Viperin Targets Flavivirus Virulence by Inducing Assembly of Noninfectious Capsid Particles.

J Virol 2018 01 14;92(1). Epub 2017 Dec 14.

Department of Clinical Microbiology, Virology, Umeå University, Umeå, Sweden

Efficient antiviral immunity requires interference with virus replication at multiple layers targeting diverse steps in the viral life cycle. We describe here a novel flavivirus inhibition mechanism that results in interferon-mediated obstruction of tick-borne encephalitis virus particle assembly and involves release of malfunctioning membrane-associated capsid (C) particles. This mechanism is controlled by the activity of the interferon-induced protein viperin, a broad-spectrum antiviral interferon-stimulated gene. Through analysis of the viperin-interactome, we identified the Golgi brefeldin A-resistant guanine nucleotide exchange factor 1 (GBF1) as the cellular protein targeted by viperin. Viperin-induced antiviral activity, as well as C-particle release, was stimulated by GBF1 inhibition and knockdown and reduced by elevated levels of GBF1. Our results suggest that viperin targets flavivirus virulence by inducing the secretion of unproductive noninfectious virus particles via a GBF1-dependent mechanism. This as-yet-undescribed antiviral mechanism allows potential therapeutic intervention. The interferon response can target viral infection on almost every level; however, very little is known about the interference of flavivirus assembly. We show here that interferon, through the action of viperin, can disturb the assembly of tick-borne encephalitis virus. The viperin protein is highly induced after viral infection and exhibit broad-spectrum antiviral activity. However, the mechanism of action is still elusive and appears to vary between the different viruses, indicating that cellular targets utilized by several viruses might be involved. In this study, we show that viperin induces capsid particle release by interacting and inhibiting the function of the cellular protein Golgi brefeldin A-resistant guanine nucleotide exchange factor 1 (GBF1). GBF1 is a key protein in the cellular secretory pathway and is essential in the life cycle of many viruses, also targeted by viperin, implicating GBF1 as a novel putative drug target.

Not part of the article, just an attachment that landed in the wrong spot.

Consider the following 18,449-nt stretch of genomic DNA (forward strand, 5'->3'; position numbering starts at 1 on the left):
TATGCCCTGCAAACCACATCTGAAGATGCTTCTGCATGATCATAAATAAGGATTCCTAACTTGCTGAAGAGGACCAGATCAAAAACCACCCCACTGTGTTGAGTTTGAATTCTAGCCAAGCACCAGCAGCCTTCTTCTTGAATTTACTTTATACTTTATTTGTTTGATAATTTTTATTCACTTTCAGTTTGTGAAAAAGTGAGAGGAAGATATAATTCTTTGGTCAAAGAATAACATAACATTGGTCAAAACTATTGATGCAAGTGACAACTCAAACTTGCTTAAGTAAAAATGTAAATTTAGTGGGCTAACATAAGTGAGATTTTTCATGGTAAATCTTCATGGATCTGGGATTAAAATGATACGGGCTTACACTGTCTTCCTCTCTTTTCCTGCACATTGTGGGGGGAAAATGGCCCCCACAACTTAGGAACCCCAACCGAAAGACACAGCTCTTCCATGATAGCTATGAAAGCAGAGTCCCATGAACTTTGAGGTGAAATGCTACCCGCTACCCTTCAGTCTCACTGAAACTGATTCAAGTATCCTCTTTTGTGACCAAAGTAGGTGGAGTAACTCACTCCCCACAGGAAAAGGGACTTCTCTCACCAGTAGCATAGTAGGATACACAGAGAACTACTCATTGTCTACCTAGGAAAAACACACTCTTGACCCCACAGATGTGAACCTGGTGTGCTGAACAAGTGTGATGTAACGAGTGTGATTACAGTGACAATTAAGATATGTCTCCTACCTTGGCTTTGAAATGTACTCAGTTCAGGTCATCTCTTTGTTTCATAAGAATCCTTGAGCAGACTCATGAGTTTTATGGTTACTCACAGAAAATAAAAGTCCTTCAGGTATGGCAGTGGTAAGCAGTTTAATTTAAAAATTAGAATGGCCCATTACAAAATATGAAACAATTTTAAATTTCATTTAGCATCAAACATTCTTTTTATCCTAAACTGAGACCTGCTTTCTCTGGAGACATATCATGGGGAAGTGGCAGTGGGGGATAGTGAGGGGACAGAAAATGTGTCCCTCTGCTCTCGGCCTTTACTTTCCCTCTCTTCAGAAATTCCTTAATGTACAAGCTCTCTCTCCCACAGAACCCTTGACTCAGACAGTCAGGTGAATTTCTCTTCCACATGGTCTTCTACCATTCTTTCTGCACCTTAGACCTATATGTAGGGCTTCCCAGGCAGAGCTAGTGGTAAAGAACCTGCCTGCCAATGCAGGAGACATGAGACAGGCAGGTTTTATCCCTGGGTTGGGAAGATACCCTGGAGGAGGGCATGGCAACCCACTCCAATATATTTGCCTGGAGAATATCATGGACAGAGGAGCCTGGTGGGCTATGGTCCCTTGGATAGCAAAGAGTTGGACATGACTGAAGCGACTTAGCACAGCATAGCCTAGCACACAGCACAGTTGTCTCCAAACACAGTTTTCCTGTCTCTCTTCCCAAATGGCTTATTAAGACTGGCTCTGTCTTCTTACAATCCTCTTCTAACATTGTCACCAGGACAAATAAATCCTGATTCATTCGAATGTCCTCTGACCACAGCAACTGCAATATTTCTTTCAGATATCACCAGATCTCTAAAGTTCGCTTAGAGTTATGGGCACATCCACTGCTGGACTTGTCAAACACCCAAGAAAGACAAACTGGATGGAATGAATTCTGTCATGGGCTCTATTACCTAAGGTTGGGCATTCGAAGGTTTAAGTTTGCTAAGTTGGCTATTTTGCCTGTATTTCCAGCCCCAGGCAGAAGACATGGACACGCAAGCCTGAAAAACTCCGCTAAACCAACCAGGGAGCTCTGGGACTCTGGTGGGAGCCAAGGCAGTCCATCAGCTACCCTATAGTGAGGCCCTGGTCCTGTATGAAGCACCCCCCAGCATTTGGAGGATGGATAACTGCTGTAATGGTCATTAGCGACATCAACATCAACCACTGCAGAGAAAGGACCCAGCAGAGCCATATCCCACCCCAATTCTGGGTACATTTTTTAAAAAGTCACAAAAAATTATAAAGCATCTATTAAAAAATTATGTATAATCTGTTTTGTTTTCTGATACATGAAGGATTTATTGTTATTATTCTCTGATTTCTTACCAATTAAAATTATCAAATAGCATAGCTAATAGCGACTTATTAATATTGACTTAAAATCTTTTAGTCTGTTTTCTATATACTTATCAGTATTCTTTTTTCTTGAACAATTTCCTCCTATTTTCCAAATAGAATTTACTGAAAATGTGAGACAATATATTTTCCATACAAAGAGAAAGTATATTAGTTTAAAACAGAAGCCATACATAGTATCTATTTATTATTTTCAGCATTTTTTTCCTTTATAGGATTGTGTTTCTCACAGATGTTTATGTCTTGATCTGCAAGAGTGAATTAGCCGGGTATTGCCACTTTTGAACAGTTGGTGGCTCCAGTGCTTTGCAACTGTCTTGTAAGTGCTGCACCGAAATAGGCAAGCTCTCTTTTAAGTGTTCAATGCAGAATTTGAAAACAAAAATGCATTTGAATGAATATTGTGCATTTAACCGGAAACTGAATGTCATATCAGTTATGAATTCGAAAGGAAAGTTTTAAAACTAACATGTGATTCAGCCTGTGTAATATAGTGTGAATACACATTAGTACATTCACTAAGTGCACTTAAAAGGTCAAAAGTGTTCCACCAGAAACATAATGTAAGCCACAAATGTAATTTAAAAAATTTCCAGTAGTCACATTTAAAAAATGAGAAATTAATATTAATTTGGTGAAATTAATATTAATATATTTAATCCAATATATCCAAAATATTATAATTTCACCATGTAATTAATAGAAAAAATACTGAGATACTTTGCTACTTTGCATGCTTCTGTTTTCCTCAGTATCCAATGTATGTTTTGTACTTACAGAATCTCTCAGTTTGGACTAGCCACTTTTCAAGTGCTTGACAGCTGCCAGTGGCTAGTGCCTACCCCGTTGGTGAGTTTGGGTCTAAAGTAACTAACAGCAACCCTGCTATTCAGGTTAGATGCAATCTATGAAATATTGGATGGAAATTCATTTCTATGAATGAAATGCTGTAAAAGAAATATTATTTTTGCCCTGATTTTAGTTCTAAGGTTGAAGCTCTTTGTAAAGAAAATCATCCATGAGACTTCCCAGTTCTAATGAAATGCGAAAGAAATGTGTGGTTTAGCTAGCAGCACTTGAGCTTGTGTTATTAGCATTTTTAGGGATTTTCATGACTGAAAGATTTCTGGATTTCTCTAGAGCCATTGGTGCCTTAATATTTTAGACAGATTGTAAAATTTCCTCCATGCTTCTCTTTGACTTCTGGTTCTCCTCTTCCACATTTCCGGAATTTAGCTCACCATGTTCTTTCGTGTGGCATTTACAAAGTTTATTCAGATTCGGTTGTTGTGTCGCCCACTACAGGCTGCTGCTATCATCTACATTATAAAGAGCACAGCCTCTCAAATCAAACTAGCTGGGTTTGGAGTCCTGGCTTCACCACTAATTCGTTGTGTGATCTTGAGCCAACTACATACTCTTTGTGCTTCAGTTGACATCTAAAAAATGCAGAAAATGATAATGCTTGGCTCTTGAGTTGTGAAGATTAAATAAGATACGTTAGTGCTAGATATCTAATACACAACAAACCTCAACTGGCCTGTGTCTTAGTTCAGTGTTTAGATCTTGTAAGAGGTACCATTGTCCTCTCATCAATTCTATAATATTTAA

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http://dx.doi.org/10.1128/JVI.01751-17DOI Listing
http://www.ncbi.nlm.nih.gov/pmc/articles/PMC5730767PMC
January 2018

Phosphorylation of Serine 225 in Hepatitis C Virus NS5A Regulates Protein-Protein Interactions.

J Virol 2017 09 10;91(17). Epub 2017 Aug 10.

School of Molecular and Cellular Biology, Faculty of Biological Sciences and Astbury Centre for Structural Molecular Biology, University of Leeds, Leeds, United Kingdom

Hepatitis C virus (HCV) nonstructural protein 5A (NS5A) is a phosphoprotein that plays key, yet poorly defined, roles in both virus genome replication and virion assembly/release. It has been proposed that differential phosphorylation could act as a switch to regulate the various functions of NS5A; however, the mechanistic details of the role of this posttranslational modification in the virus life cycle remain obscure. We previously reported (D. Ross-Thriepland, J. Mankouri, and M. Harris, J Virol 89:3123-3135, 2015, doi:10.1128/JVI.02995-14) a role for phosphorylation at serine 225 (S225) of NS5A in the regulation of JFH-1 (genotype 2a) genome replication. A phosphoablatant (S225A) mutation resulted in a 10-fold reduction in replication and a perinuclear restricted distribution of NS5A, whereas the corresponding phosphomimetic mutation (S225D) had no phenotype. To determine the molecular mechanisms underpinning this phenotype we conducted a label-free proteomics approach to identify cellular NS5A interaction partners. This analysis revealed that the S225A mutation disrupted the interactions of NS5A with a number of cellular proteins, in particular the nucleosome assembly protein 1-like protein 1 (NAP1L1), bridging integrator 1 (Bin1, also known as amphiphysin II), and vesicle-associated membrane protein-associated protein A (VAP-A). These interactions were validated by immunoprecipitation/Western blotting, immunofluorescence, and proximity ligation assay. Importantly, small interfering RNA (siRNA)-mediated knockdown of NAP1L1, Bin1 or VAP-A impaired viral genome replication and recapitulated the perinuclear redistribution of NS5A seen in the S225A mutant. These results demonstrate that S225 phosphorylation regulates the interactions of NS5A with a defined subset of cellular proteins. Furthermore, these interactions regulate both HCV genome replication and the subcellular localization of replication complexes. Hepatitis C virus is an important human pathogen. The viral nonstructural 5A protein (NS5A) is the target for new antiviral drugs. NS5A has multiple functions during the virus life cycle, but the biochemical details of these roles remain obscure. NS5A is known to be phosphorylated by cellular protein kinases, and in this study, we set out to determine whether this modification is required for the binding of NS5A to other cellular proteins. We identified 3 such proteins and show that they interacted only with NS5A that was phosphorylated on a specific residue. Furthermore, these proteins were required for efficient virus replication and the ability of NS5A to spread throughout the cytoplasm of the cell. Our results help to define the function of NS5A and may contribute to an understanding of the mode of action of the highly potent antiviral drugs that are targeted to NS5A.